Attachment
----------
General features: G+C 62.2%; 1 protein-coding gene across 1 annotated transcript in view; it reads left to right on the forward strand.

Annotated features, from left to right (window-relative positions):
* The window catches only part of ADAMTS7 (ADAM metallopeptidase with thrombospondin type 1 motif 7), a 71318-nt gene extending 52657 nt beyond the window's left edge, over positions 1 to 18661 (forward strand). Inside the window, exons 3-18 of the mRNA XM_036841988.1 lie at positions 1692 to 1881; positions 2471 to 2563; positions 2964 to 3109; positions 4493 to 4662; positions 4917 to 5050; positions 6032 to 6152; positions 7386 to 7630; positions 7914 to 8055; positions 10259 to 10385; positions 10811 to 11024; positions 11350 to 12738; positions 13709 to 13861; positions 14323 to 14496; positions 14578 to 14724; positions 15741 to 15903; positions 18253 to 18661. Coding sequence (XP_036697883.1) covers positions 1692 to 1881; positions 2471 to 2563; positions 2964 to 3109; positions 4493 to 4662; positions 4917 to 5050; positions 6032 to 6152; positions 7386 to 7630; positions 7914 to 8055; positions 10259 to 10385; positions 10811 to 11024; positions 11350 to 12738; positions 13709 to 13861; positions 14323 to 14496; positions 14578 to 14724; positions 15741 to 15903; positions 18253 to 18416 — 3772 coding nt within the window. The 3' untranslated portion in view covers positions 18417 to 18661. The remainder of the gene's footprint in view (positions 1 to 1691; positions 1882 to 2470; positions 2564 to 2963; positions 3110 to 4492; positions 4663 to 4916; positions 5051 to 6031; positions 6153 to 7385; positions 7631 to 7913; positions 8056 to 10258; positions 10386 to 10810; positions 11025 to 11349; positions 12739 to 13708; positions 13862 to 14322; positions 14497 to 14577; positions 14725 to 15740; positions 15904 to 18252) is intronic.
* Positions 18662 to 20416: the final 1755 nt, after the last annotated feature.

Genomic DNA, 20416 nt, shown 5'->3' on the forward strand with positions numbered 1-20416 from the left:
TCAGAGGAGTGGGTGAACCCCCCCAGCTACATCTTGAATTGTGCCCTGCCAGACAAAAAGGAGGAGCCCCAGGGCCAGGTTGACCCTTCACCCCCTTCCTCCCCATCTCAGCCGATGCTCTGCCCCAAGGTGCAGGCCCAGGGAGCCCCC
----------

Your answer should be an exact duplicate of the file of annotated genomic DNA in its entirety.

General features: G+C 62.2%; 1 protein-coding gene across 1 annotated transcript in view; it reads left to right on the forward strand.

Annotated features, from left to right (window-relative positions):
* The window catches only part of ADAMTS7 (ADAM metallopeptidase with thrombospondin type 1 motif 7), a 71318-nt gene extending 52657 nt beyond the window's left edge, over positions 1 to 18661 (forward strand). Inside the window, exons 3-18 of the mRNA XM_036841988.1 lie at positions 1692 to 1881; positions 2471 to 2563; positions 2964 to 3109; positions 4493 to 4662; positions 4917 to 5050; positions 6032 to 6152; positions 7386 to 7630; positions 7914 to 8055; positions 10259 to 10385; positions 10811 to 11024; positions 11350 to 12738; positions 13709 to 13861; positions 14323 to 14496; positions 14578 to 14724; positions 15741 to 15903; positions 18253 to 18661. Coding sequence (XP_036697883.1) covers positions 1692 to 1881; positions 2471 to 2563; positions 2964 to 3109; positions 4493 to 4662; positions 4917 to 5050; positions 6032 to 6152; positions 7386 to 7630; positions 7914 to 8055; positions 10259 to 10385; positions 10811 to 11024; positions 11350 to 12738; positions 13709 to 13861; positions 14323 to 14496; positions 14578 to 14724; positions 15741 to 15903; positions 18253 to 18416 — 3772 coding nt within the window. The 3' untranslated portion in view covers positions 18417 to 18661. The remainder of the gene's footprint in view (positions 1 to 1691; positions 1882 to 2470; positions 2564 to 2963; positions 3110 to 4492; positions 4663 to 4916; positions 5051 to 6031; positions 6153 to 7385; positions 7631 to 7913; positions 8056 to 10258; positions 10386 to 10810; positions 11025 to 11349; positions 12739 to 13708; positions 13862 to 14322; positions 14497 to 14577; positions 14725 to 15740; positions 15904 to 18252) is intronic.
* Positions 18662 to 20416: the final 1755 nt, after the last annotated feature.

Genomic DNA, 20416 nt, shown 5'->3' on the forward strand with positions numbered 1-20416 from the left:
TCAGAGGAGTGGGTGAACCCCCCCAGCTACATCTTGAATTGTGCCCTGCCAGACAAAAAGGAGGAGCCCCAGGGCCAGGTTGACCCTTCACCCCCTTCCTCCCCATCTCAGCCGATGCTCTGCCCCAAGGTGCAGGCCCAGGGAGCCCCC